So, you drop some dry ice in a nice turret, the air you dropped it is, along with that turret’s air, will be moving downwind and is going to go out into clear air eventually. So, if the crystals don’t stay in a turret and upward moving air, but goes out the side of the cloud or into “shelf clouds” like yesterday, those crystals/snowflakes aren’t going to grow much, and will remain “light and fluffy” even though they could be huge because they are like “powder snow” not a lot of water mass in them. When they melted at cloud base, they might end up being just drizzle-sized drop (less than 500 microns across) or very small raindrops. So, that’s why you would likely have gotten just a sprinkle or very light rain shower had you done some unlawful, renegade cloud seeding yesterday. Remember, just like when you hike in the State Land Trust areas, you need a permit to seed legally.
This message brought to you as a public service by CMP.
While warm weather returns to AZ over the next week to12 days or so, there is now, and this goes with climo, a big trough that barges into all of the West Coast in two weeks.
When I say climo, I mean that there is a noticeable tendency for this to happen in mid-November in the longterm upper air records so that in some areas of California, for example, there is a modest increase in the chance of rain in mid-month over other times in the month. These kinds of things in weather are termed, “singularities” like the supposed, “January thaw” back East. This mid-November annual trough passage may be related to the increasing speed of the jet stream in the Pacific as winter approaches, something that changes the spacing between the troughs. Pure speculation.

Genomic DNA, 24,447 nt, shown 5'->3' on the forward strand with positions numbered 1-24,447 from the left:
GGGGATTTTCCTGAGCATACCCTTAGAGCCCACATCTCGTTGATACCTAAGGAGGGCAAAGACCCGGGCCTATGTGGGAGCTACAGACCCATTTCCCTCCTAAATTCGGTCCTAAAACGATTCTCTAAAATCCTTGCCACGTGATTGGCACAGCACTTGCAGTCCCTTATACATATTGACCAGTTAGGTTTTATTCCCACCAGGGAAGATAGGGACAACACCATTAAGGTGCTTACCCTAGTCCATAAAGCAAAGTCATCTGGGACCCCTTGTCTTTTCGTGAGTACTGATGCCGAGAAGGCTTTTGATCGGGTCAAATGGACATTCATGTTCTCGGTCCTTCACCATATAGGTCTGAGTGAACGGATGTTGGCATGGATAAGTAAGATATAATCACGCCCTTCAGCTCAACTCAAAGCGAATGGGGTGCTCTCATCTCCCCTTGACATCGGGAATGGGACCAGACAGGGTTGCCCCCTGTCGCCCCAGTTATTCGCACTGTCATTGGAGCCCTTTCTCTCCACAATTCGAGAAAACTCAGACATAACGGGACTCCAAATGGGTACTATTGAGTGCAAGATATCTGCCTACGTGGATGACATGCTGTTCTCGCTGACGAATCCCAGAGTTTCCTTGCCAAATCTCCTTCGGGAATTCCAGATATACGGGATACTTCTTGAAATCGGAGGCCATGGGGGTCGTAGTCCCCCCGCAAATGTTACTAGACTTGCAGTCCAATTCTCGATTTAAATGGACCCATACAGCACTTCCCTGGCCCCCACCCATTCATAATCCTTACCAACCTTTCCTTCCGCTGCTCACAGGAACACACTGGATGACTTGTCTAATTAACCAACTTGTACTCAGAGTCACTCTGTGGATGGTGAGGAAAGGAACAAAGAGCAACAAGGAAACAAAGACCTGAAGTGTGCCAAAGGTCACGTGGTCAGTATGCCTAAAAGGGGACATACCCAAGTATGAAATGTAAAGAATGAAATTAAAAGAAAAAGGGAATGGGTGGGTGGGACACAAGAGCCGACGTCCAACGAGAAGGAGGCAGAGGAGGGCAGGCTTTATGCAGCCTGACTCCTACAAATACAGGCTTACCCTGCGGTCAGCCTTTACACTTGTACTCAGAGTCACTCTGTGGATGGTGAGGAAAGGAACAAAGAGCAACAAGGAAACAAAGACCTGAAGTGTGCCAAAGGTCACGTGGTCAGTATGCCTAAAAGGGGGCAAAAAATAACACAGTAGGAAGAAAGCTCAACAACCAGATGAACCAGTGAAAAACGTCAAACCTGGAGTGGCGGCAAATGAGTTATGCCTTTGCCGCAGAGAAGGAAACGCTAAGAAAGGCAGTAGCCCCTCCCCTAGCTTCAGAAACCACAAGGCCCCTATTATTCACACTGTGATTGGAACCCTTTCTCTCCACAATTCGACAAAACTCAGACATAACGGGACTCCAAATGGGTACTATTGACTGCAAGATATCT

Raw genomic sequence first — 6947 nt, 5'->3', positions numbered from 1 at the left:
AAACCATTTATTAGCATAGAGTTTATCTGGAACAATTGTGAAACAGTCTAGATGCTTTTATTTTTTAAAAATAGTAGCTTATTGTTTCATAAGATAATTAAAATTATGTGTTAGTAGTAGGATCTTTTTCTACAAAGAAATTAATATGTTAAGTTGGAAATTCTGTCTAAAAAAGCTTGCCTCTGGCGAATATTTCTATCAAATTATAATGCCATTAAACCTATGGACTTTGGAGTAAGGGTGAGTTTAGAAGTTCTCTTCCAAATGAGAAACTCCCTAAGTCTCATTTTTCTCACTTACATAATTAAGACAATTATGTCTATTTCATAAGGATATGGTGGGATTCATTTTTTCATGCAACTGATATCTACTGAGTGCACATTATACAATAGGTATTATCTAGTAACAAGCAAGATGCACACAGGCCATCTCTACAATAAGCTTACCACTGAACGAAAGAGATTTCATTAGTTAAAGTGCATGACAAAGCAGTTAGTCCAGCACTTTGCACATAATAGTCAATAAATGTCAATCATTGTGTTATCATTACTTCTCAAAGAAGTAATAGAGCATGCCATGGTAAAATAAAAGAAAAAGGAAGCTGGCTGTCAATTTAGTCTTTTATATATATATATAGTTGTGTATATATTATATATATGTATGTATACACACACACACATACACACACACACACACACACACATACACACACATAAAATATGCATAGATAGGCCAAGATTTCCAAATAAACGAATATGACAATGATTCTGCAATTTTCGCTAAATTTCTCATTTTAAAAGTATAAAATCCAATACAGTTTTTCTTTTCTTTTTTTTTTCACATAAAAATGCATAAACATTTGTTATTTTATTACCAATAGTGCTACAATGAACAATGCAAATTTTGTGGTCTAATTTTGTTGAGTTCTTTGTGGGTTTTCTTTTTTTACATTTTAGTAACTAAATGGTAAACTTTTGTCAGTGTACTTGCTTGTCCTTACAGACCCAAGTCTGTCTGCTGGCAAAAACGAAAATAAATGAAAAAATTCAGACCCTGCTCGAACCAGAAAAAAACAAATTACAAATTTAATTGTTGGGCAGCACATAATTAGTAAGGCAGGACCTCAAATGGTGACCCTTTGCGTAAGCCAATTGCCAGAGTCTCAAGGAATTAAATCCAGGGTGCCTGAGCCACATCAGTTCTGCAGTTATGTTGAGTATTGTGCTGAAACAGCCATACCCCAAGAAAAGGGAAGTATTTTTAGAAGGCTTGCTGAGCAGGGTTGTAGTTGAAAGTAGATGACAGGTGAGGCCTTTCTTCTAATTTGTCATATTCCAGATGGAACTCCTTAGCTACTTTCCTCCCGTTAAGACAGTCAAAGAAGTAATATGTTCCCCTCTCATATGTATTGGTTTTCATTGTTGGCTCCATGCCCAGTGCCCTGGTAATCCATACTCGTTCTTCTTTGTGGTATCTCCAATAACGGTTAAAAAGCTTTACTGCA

But in any event, be on the lookout for a major change in weather here between the 17th and 20th of November. Something like this is starting to show up in the models.
——— 1Later renamed the Cloud and Aerosol Research Group.
2Something that was even noticed in small tradewind Cumulus in the Pacific in the 1950s by Joanne Malkus (later, Joanne Simpson) and her colleagues.
We’ve waited a LONG time for a rain day. It was so nice, so photogenic as well. I hope you enjoyed it as much as I did.
Also, you may have seen the Froude Number1 in action as Cumulus congestus and Cumulonimbus clouds developed and went around the sides of the Catalina Mountains instead of developing over them and dumping big shafts of rain on them. The heaviest rains yesterday were due to streamers of showers and with an OCNL TSTMS that were north and south of us, Oracleville, Bio2 area, and Marana, Avra Valley where over half an inch was logged in some places.